Report Shows Facebook Knows How Toxic Instagram Is, Because Of Course They Do
At the same time, TikTok is unveiling more mental health resources on the platform.
It’s not exactly revelatory that Instagram is damaging to your self-esteem, but internal research — which is being made publicly available for the first time after being obtained by the Wall Street Journal — shows that Facebook is aware of how toxic Instagram is, and still has done little to change it.
According to the article, researchers at Instagram found that 32% of teen girls said that when they felt bad about their bodies, Instagram made them feel worse. (We’ll venture that’s severely underreported!) A 2019 slide, which was presented to Facebook’s internal message board, read, “Teens blame Instagram for increases in the rate of anxiety and depression. This reaction was unprompted and consistent across all groups.” Researchers also found that among teens who reported suicidal thoughts, 13% of British users and 6% of American users traced the thinking to Instagram.
Despite being aware of the depth of the problem, Facebook has still downplayed the app’s negative effects. Instagram executive Adam Mosseri told reporters that research he’d seen shows the effects on teen’s mental health is “quite small.” The WSJ report says Facebook has made minimal efforts to address any of the issues — but publicly they pat themselves on the back for minimal changes like getting rid of Instagram “likes.”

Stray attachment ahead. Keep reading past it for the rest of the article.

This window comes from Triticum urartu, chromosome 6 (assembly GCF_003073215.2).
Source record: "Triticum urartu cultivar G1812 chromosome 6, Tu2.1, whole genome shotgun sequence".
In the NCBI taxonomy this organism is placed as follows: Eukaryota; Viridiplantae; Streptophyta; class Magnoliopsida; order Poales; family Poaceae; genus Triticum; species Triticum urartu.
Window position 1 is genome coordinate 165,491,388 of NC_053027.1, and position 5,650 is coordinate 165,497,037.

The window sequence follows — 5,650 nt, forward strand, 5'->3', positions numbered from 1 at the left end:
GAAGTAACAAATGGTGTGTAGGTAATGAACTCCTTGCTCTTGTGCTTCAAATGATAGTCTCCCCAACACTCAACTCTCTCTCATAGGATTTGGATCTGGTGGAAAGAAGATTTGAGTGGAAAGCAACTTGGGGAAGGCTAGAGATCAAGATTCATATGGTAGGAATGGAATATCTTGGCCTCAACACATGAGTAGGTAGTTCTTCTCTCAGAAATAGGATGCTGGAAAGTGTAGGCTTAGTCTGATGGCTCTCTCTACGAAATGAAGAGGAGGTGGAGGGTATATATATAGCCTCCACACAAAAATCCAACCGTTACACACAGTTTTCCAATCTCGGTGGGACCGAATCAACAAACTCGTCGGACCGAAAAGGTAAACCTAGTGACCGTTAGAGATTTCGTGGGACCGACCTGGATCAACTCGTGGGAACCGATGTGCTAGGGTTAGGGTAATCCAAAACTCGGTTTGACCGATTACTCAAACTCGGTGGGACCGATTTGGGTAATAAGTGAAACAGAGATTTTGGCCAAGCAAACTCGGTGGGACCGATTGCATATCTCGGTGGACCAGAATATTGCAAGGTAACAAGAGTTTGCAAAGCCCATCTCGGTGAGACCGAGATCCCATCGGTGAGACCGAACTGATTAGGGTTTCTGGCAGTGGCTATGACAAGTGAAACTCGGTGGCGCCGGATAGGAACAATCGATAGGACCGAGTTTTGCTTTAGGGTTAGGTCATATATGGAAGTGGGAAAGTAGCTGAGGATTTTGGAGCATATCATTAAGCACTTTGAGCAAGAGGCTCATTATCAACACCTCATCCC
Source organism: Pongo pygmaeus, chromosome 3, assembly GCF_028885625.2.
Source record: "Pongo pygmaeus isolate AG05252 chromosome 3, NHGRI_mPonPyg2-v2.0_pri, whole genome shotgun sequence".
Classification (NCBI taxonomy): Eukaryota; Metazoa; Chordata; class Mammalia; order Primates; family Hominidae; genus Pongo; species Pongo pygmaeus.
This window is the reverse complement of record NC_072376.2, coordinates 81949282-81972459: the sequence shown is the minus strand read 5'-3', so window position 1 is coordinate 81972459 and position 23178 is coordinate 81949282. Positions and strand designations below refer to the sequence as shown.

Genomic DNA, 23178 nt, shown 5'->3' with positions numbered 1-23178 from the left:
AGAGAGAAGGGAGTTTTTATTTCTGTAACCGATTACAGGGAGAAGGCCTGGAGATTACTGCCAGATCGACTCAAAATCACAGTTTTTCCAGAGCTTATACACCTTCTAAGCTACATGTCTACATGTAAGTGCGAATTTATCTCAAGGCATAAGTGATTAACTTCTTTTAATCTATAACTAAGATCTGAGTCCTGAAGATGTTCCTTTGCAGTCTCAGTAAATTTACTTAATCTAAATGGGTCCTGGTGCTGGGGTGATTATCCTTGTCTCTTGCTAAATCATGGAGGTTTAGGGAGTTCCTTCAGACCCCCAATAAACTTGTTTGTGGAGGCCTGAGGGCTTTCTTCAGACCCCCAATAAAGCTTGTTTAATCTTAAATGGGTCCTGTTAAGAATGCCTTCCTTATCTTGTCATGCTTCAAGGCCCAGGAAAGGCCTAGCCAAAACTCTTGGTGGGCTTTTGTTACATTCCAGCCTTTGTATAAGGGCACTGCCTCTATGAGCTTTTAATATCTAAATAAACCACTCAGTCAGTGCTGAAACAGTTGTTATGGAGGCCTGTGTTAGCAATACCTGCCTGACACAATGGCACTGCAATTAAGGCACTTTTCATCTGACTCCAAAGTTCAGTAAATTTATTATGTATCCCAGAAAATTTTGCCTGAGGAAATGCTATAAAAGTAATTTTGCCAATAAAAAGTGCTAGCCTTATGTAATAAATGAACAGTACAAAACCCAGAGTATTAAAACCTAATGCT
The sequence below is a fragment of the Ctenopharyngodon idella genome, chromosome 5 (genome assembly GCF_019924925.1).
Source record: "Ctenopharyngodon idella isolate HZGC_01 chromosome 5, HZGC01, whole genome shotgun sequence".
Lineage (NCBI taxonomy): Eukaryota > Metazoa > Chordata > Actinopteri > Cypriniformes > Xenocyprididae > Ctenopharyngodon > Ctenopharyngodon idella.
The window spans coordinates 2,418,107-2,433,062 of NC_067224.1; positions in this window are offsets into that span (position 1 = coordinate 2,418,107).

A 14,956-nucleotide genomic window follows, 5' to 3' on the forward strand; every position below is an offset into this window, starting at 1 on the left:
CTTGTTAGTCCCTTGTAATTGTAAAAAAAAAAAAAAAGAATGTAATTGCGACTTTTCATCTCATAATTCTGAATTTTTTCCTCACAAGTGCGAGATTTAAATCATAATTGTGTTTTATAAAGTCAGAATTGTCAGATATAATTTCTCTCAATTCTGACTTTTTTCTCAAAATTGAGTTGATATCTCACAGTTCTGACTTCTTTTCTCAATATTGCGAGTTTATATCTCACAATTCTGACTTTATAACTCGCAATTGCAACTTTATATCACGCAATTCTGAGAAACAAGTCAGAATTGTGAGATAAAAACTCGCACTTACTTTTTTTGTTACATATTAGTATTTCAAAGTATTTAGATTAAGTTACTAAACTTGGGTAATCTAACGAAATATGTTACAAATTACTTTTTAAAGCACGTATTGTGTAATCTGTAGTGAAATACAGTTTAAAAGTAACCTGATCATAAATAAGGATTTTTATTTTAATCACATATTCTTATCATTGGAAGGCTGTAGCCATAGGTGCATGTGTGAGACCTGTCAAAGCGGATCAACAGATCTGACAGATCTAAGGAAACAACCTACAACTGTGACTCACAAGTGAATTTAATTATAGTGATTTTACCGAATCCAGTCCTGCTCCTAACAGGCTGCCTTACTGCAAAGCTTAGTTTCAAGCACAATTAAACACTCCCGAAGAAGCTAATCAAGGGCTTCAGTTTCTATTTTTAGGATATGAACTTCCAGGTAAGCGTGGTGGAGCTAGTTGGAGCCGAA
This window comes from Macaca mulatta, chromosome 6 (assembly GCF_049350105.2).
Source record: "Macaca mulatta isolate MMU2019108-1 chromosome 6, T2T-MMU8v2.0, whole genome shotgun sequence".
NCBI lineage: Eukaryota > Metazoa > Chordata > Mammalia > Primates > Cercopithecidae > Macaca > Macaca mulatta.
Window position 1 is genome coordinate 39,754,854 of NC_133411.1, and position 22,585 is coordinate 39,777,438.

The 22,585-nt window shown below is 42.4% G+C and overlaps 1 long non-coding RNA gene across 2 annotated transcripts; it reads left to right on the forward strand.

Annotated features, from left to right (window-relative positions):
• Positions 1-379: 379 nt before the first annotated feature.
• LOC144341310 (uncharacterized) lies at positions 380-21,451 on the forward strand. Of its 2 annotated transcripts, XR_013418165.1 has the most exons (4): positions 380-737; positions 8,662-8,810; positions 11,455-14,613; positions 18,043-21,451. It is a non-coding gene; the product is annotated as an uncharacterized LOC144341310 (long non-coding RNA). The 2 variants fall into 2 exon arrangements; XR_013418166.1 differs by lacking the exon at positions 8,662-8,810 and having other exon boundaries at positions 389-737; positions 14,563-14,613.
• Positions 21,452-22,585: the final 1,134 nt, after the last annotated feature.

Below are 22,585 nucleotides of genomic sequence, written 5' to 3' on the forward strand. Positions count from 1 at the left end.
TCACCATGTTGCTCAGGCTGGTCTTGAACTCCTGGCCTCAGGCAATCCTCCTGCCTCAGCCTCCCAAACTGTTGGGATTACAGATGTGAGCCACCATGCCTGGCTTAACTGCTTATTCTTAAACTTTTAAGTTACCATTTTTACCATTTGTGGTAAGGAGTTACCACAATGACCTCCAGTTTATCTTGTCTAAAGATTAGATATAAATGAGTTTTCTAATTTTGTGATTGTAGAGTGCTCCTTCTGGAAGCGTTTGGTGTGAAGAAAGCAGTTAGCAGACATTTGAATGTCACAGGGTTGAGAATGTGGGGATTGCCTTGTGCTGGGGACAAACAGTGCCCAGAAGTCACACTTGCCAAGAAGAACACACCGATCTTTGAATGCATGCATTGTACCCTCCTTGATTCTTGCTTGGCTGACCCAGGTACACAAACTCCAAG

TikTok seized the bad Instagram press on Tuesday to announce it’s expanding mental health resources, especially around search interventions. Now, when someone searches for hashtags like #suicide, the app will direct users to the Crisis Text Line helpline and National Suicide Prevention Hotline. Videos will also appear in search results from creators with information on where to seek support and how to talk to loved ones about mental health issues.
And when a user searches for terms that have videos that might be distressing to some people, the search results page will be covered with a warning that says “the results for the words you’re searching may be distressing for some viewers,” and the user must click “show results” to see the content.
The problem obviously goes much deeper than tacking a suicide hotline onto a search result — but the WSJ report also noted that Instagram’s research found that social comparison is worse on Instagram than TikTok or Snapchat, particularly because Instagram’s currency is body and lifestyle. Meanwhile, Facebook is still working on Instagram Youth, a platformed designed for children under the age of 13, which Democrats are desperately fighting to stop from happening, but will probably happen anyway.